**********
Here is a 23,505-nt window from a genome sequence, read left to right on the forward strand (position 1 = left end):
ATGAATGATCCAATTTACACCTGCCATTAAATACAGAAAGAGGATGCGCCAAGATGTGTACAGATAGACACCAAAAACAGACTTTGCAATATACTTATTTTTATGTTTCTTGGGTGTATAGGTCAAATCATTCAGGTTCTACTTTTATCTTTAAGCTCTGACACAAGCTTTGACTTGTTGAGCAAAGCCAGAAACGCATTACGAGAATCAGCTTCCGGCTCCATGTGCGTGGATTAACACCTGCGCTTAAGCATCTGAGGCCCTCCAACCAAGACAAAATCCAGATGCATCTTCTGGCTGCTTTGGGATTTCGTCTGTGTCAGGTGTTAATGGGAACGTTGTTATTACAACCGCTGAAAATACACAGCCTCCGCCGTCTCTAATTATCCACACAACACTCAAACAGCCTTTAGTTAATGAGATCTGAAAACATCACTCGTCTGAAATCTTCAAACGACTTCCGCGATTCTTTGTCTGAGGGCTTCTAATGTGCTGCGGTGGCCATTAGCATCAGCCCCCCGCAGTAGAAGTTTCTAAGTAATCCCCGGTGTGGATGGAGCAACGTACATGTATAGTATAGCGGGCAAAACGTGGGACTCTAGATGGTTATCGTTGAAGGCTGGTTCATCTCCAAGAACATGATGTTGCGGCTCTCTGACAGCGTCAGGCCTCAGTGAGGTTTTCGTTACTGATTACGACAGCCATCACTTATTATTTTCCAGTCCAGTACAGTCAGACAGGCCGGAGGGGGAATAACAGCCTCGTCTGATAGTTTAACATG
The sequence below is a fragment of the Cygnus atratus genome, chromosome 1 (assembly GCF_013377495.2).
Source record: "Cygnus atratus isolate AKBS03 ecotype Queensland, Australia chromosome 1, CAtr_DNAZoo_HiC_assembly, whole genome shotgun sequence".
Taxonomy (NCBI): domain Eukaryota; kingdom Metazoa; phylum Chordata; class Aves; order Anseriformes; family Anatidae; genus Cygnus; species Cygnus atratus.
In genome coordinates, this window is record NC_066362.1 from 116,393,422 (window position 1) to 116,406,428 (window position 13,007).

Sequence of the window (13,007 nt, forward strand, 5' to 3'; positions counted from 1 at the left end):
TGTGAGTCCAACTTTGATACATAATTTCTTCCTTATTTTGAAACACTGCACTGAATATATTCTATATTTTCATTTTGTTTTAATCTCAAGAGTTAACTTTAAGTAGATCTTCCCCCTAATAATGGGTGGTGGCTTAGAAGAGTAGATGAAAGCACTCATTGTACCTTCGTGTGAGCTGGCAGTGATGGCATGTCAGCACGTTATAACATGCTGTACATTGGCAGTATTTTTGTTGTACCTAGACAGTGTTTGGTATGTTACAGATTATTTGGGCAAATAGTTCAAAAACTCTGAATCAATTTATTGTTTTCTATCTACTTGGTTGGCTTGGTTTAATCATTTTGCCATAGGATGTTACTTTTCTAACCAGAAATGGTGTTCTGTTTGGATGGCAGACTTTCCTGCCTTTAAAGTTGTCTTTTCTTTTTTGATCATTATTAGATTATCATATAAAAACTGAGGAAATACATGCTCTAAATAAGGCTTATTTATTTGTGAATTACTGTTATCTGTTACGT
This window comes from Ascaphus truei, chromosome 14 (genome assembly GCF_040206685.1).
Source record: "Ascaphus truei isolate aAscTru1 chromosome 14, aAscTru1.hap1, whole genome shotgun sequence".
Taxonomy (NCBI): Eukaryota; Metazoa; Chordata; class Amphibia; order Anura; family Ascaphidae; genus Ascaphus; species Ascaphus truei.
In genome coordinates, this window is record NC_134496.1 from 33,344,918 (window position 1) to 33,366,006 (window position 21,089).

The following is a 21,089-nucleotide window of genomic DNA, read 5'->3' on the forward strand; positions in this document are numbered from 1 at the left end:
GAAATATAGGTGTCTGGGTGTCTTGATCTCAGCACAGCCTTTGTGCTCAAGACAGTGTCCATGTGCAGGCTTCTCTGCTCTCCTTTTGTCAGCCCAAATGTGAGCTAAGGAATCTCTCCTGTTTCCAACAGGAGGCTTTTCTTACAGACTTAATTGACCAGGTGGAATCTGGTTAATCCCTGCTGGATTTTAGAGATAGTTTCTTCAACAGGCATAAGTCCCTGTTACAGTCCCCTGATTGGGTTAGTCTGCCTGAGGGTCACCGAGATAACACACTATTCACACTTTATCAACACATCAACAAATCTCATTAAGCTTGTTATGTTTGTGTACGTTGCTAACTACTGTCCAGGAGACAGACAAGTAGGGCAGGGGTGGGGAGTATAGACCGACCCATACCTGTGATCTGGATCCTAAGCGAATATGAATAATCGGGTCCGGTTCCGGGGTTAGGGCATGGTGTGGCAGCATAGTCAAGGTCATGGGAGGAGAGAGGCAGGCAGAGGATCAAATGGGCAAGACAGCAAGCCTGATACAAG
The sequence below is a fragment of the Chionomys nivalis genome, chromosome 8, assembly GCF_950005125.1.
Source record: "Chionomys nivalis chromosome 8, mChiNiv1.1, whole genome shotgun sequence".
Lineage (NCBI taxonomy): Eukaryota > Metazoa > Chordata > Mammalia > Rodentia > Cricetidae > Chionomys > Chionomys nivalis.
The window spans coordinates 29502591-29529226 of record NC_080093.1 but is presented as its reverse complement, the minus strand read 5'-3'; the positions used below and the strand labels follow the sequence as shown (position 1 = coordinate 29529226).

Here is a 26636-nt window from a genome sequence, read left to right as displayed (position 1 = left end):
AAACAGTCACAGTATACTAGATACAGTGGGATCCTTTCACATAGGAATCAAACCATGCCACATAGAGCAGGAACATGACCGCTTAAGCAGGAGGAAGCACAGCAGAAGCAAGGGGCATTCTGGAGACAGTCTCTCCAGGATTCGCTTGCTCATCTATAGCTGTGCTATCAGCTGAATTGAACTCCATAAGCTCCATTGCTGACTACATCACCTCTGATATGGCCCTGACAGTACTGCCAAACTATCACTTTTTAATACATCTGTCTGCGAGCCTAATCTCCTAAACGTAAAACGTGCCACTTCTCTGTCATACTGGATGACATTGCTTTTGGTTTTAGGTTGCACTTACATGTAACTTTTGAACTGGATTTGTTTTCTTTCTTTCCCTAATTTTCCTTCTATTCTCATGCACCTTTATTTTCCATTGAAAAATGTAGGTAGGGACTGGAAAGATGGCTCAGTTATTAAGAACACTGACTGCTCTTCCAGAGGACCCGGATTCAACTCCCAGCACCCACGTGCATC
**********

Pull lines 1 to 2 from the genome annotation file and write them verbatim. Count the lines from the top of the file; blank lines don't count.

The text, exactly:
Here is a 23,505-nt window from a genome sequence, read left to right on the forward strand (position 1 = left end):
ATGAATGATCCAATTTACACCTGCCATTAAATACAGAAAGAGGATGCGCCAAGATGTGTACAGATAGACACCAAAAACAGACTTTGCAATATACTTATTTTTATGTTTCTTGGGTGTATAGGTCAAATCATTCAGGTTCTACTTTTATCTTTAAGCTCTGACACAAGCTTTGACTTGTTGAGCAAAGCCAGAAACGCATTACGAGAATCAGCTTCCGGCTCCATGTGCGTGGATTAACACCTGCGCTTAAGCATCTGAGGCCCTCCAACCAAGACAAAATCCAGATGCATCTTCTGGCTGCTTTGGGATTTCGTCTGTGTCAGGTGTTAATGGGAACGTTGTTATTACAACCGCTGAAAATACACAGCCTCCGCCGTCTCTAATTATCCACACAACACTCAAACAGCCTTTAGTTAATGAGATCTGAAAACATCACTCGTCTGAAATCTTCAAACGACTTCCGCGATTCTTTGTCTGAGGGCTTCTAATGTGCTGCGGTGGCCATTAGCATCAGCCCCCCGCAGTAGAAGTTTCTAAGTAATCCCCGGTGTGGATGGAGCAACGTACATGTATAGTATAGCGGGCAAAACGTGGGACTCTAGATGGTTATCGTTGAAGGCTGGTTCATCTCCAAGAACATGATGTTGCGGCTCTCTGACAGCGTCAGGCCTCAGTGAGGTTTTCGTTACTGATTACGACAGCCATCACTTATTATTTTCCAGTCCAGTACAGTCAGACAGGCCGGAGGGGGAATAACAGCCTCGTCTGATAGTTTAACATG